Forum Xamarin.Forms

ContentView lifecycle

Hi,

First I'm a huge fan of Xamarin & Xamarin.Forms, it is simply amazing !

My question is :

I am creating a XAML ContentView which has animations looping while the IsVisible property is true and it works fine.

However, how can I detect from this custom control that its containing page has been removed or is not visible anymore when navigating back or forward to another page ? It seems that when navigating back to my first page my component (on the 2nd page) is not destroyed.

Thank you very much,

Have a nice day :-) !

Best Answers

Answers

  • RafaelMouraRafaelMoura BRInsider, University, Developer Group Leader ✭✭✭

    override OnAppearing :)

  • Thanks for your answer :-) !

    Yes I know I can use OnAppearing from my Page containing my ContentView, but what I want is to be able to do this from the inside of my ContentView. In other words I want it to be independant and start animating by itself and stop animating by itself too.

  • To be a little more specific :

    it seems that there is no WPF's UserControl Loaded & Unloaded events equivalent in Xamarin.Forms ContentView. Is that correct :-) ?

  • JahnOttoAndersenJahnOttoAndersen NOMember ✭✭

    I have the same problem. I'd like to start and stop a timer inside a view when the view is closed.

    I can listen to the PropertyChanged. There is a "Renderer" property changed event which is fired every time the view appears or disappears. However, this renderer is not exposed in the API. Hence, I can't tell whether the view is appearing or disappearing.

  • MelbourneDeveloperMelbourneDeveloper AUMember ✭✭✭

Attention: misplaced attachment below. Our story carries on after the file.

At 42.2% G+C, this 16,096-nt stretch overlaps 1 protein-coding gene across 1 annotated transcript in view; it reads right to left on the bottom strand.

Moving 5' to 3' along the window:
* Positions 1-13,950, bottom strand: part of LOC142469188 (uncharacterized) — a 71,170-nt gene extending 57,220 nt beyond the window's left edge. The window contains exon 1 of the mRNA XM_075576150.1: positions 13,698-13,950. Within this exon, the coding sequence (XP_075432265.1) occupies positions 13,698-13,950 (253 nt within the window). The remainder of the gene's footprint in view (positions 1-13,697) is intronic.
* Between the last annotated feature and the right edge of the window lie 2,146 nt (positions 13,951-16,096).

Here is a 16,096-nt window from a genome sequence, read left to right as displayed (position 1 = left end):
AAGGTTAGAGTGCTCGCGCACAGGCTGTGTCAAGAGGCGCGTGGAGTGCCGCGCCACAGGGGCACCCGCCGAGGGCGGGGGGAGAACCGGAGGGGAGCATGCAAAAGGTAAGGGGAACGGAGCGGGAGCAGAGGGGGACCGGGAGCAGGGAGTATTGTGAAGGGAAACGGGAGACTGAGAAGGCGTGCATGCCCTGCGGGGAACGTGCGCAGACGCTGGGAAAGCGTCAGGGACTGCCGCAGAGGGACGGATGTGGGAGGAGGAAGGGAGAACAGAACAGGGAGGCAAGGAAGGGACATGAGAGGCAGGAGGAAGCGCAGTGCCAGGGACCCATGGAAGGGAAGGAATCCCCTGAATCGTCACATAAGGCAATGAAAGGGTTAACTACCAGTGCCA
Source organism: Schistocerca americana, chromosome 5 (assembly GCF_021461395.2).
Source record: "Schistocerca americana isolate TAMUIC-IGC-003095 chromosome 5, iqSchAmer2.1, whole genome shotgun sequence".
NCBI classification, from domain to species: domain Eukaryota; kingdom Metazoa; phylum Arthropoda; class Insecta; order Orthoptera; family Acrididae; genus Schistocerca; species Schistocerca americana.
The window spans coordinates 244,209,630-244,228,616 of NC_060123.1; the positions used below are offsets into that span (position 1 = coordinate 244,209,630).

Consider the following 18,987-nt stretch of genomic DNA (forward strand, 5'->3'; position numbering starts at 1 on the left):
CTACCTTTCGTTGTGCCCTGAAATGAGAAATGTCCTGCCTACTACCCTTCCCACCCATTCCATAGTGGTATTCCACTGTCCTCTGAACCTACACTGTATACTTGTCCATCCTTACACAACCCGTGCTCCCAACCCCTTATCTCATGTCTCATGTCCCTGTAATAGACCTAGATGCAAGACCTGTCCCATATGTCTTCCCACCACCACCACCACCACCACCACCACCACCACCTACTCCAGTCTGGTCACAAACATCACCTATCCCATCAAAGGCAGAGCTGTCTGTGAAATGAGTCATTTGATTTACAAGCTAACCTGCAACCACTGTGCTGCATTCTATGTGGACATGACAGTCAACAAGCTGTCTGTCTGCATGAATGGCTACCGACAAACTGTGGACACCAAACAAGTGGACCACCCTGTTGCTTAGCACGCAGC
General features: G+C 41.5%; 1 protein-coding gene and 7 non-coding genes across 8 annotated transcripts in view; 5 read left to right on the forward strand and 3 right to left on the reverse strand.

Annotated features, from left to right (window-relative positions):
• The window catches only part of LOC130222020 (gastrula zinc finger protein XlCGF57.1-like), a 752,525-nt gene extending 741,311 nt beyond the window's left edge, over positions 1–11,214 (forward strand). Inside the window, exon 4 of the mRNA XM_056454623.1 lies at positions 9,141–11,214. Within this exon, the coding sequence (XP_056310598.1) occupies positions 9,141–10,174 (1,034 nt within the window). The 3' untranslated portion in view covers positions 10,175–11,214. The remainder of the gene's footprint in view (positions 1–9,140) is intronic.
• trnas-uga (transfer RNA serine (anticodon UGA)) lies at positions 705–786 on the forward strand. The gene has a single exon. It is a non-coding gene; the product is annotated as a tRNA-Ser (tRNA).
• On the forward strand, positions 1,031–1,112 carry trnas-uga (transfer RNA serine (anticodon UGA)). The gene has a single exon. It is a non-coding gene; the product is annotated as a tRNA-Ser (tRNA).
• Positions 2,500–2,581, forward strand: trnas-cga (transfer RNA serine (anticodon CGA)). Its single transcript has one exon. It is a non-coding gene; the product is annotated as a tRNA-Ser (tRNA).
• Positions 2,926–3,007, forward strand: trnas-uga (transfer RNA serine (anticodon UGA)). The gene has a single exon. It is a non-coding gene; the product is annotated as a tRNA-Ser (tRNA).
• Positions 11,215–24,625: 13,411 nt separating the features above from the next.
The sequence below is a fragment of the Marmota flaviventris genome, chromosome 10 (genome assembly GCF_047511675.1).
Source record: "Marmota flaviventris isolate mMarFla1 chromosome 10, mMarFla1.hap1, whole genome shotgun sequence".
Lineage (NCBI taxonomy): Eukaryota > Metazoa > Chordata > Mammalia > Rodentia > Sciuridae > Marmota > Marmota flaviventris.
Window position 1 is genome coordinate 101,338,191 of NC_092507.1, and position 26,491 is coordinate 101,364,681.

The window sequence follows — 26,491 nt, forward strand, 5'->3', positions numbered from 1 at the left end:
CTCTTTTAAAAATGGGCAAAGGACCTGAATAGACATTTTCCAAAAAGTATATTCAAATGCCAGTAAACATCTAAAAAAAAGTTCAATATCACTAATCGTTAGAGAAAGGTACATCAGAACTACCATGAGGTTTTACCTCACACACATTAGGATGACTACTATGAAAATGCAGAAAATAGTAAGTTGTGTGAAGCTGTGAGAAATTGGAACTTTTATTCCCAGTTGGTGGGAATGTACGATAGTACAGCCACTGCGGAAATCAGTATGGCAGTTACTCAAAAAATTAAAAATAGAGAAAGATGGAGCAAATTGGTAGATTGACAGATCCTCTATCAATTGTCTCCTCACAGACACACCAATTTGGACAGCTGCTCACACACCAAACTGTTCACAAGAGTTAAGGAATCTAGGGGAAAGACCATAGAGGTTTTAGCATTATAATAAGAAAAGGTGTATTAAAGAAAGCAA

When is this going to be fixed?

  • +1

  • @AlexP,
    Nicely done. Maybe you can contact Xamarin and ask them to add this to their next version ;-)

  • JamesEshJamesEsh USMember ✭✭

    I found that overriding OnParentSet() works great.

  • ZaneCampbellZaneCampbell USMember ✭✭

    @jonathannichols thank you! Your solution worked great for my situation.

  • XamtasticXamtastic Member ✭✭✭

    OnParentSet() fires BEFORE the OnAppearing so if you wanted something in the Nav Stack or anything you're out of luck.

    B) This worked for me:

                this.LayoutChanged += (s, e) =>
                {
                    Device.BeginInvokeOnMainThread(async () =>
                    {
                        .............
                    });
                };
    

    Thanks @jonathannichols bang on!

  • clevertreeclevertree Member ✭✭
    edited March 2020

    the layout changed thing works great @Xamtastic @jonathannichols - is there an equivalent for unloading we can use so we can -= out the +=? Otherwise I'm worried we'll get multiple event handlers attached as users continue using the app.

  • NMackayNMackay GBInsider, University admin

    @clevertree said:
    the layout changed thing works great @Xamtastic @jonathannichols - is there an equivalent for unloading we can use so we can -= out the +=? Otherwise I'm worried we'll get multiple event handlers attached as users continue using the app.

    You could test if the bindingcontext has been set to null perhaps and unhook your event handlers, I would suspect the code above causes leaks (pretty certain), Prism allows hooks into ContentViews if they are registered as PartialViews so you can implement IDestructible and unhook subscribers, handlers, behaviors etc easily, if not using Prism you might have to get the parent page to call a cleanup method on the child contentview. Prism mantains an internal dictionary of partial views for pages so it knows to call cleanup, if the control is a reusable composite control, checking the binding context has been released may be an alternative.